Giving Voice to the Voiceless
“I’m drawn toward people who might be on the outside. I think that is a strength because in the world of journalism we want to give voice to the voiceless—something that I feel strongly about,” she said.
In the early 1990s she interviewed a skinhead, who had Adolf Hitler tattooed on the side of his neck. “He was no joke,” she said, “but I liked him, because he was honest about who he was and how he felt, and he looked at me straight in the eye.”
At the end of the interview the man told her that he liked her too and that “as a friend” he would advise her to leave the country, because he would want to protect her from a “future race riot.”
That kind of empathy may be a problem for some journalists, Hinojosa said, but for her it is the core. “If you give of yourself people will give of themselves,” she said, adding that she loves it when her own preconceptions about people break apart.
Like her father, perhaps Hinojosa as a journalist is also helping others to listen better. By carefully listening to the people she interviews, by trying “to see the world through their eyes,” telling stories that otherwise would not be told, she is probably helping her audience understand better the complexities of this country. And like her mother, perhaps she is helping others live up to protecting our civil liberties.
The Numbers Speak
Empathy seems to be Hinojosa’s key ingredient, not only for breaking preconceptions, but also for getting to the facts. The numbers she has been keeping track of show how changing demographics are altering the fabric of the United States—and apparently, very quickly.
According to the U.S. Census Bureau, in just 28 years minority ethnic groups will become the majority in the United States—which means that people of Anglo-Saxon or of other white-European decent will become just one of many other ethnic or racial groups.
The U.S. South used to be composed mainly of blacks and whites. “It has been increasingly becoming Latino over the past 15 years, and the Asian population is booming as well. So the whole South is going ‘What?!’ Now everything is changing,” Hinojosa emphasized.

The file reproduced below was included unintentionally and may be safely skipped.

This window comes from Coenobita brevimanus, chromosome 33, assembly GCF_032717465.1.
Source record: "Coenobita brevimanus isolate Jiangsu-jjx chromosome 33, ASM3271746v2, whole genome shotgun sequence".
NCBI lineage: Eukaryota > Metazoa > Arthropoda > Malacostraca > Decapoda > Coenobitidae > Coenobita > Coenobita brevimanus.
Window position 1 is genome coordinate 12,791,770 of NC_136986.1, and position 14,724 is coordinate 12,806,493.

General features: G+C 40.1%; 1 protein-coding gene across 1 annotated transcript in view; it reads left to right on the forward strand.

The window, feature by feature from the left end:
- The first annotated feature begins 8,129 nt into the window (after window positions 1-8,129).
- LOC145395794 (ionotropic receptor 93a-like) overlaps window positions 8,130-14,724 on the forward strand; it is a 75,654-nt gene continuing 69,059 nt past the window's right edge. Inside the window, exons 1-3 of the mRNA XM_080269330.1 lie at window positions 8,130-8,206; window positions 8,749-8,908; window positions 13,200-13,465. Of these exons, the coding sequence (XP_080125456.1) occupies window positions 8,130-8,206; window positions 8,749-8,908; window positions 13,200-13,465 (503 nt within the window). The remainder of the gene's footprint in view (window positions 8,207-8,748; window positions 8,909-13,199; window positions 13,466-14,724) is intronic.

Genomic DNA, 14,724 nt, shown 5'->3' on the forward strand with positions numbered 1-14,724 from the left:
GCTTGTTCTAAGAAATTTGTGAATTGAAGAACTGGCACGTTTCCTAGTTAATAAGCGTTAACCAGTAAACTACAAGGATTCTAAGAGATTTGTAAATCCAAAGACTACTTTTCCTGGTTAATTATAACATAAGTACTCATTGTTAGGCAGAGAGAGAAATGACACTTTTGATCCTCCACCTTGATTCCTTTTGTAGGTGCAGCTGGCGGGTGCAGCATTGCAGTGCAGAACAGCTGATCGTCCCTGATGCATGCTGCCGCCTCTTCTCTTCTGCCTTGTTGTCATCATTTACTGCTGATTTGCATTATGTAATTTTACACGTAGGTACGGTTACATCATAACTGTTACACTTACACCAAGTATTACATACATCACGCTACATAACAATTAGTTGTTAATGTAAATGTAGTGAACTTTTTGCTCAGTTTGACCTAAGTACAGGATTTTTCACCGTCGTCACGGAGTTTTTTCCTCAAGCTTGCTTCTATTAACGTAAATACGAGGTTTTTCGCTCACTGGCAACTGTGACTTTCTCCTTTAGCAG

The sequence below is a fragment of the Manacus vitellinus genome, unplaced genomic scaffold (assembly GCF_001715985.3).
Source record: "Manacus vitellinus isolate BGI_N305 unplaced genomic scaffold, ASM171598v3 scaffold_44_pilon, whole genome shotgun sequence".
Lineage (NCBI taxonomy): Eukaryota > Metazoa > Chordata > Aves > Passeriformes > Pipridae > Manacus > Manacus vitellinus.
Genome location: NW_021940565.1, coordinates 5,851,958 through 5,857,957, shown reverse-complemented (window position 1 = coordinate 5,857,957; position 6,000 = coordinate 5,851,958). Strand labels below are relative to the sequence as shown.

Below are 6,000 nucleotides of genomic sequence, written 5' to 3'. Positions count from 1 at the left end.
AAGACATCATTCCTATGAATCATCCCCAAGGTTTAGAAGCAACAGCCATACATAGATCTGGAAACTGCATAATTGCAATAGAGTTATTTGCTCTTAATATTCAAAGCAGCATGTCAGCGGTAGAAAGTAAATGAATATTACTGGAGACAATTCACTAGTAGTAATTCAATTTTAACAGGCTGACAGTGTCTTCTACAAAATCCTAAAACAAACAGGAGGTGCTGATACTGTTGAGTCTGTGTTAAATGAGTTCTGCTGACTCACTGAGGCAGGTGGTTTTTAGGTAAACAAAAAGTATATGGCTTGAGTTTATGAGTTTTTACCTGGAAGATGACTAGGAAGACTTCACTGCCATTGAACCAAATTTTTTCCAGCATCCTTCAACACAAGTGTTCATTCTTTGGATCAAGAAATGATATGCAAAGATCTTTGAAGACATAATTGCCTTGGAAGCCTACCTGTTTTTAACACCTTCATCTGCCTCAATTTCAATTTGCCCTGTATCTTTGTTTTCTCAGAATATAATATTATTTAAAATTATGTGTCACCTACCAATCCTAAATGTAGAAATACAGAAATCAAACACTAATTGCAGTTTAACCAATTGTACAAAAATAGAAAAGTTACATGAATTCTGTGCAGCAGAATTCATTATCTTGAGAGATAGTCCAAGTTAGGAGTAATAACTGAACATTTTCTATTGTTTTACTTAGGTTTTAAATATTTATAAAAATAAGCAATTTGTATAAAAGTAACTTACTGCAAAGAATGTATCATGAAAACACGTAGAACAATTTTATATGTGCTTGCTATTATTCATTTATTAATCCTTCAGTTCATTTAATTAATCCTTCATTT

Once one of the whitest places in the country, Clarkston, Ga.—which Hinojosa covered in “America By The Numbers”—now has a majority population of refugees from 40 different countries.
Another example, while many people consider Asians a model minority and the best-educated ethnic group, Hinojosa covered how Cambodian high-school students have a very high dropout rate. “We have to understand the complexities and we actually have to make them visual for you,” she said of her work.
It’s as if the country is going through an identity crisis that people need to realize, come to terms with, and adjust to within just a few decades.
Beyond the Immigration Issue?
“People have said, ‘Oh Maria you have some kind of political agenda because you report about immigrants and Latinos and women and the disadvantaged.’ I don’t see that as a political agenda, I see that as what journalists do. When you are able to put things [in perspective] with cold data, then it’s not so much about the sentimental,” she said.
Hinojosa is keen on reporting on the changing demographic fabric of the United States, but she admitted she finds any divisive rhetoric about immigration “tiring.”
She has been covering immigration from the very start of her career in the mid-80s. “I’m one who never gets bored, but this conversation about immigration is old, it’s boring … let’s move on,” she said.
It might take more time for the rest of the country to catch up with Hinojosa, so the issue of immigration is still very relevant. But in the meantime she is worried about how some people’s lives have been put on hold.
“It worries me that right now immigrants are the fastest growing group of people being detained. It worries me that due process may not be afforded to everyone in our country. … So in the big picture, I think I would like to be a part of helping us become better educated, so that we can be a better country,” she said.
Hinojosa pointed out that, although it may sound cheesy, the person who loves his or her country the most can also be the one who criticizes that country the most, referencing Frederick Douglas—the former slave and statesman who published the first abolitionist newspaper. “You don’t want to divide people. I want the children of immigrants who are growing up here to be patriotic in the best sense, and not disconnected,” Hinojosa said.
She remembers watching Walter Cronkite on television as a child. Looking back she said, “I never had an image that it could be me.”
Now it is her.
“I need to help this country understand part of what’s happening. … The numbers say it all,” she said.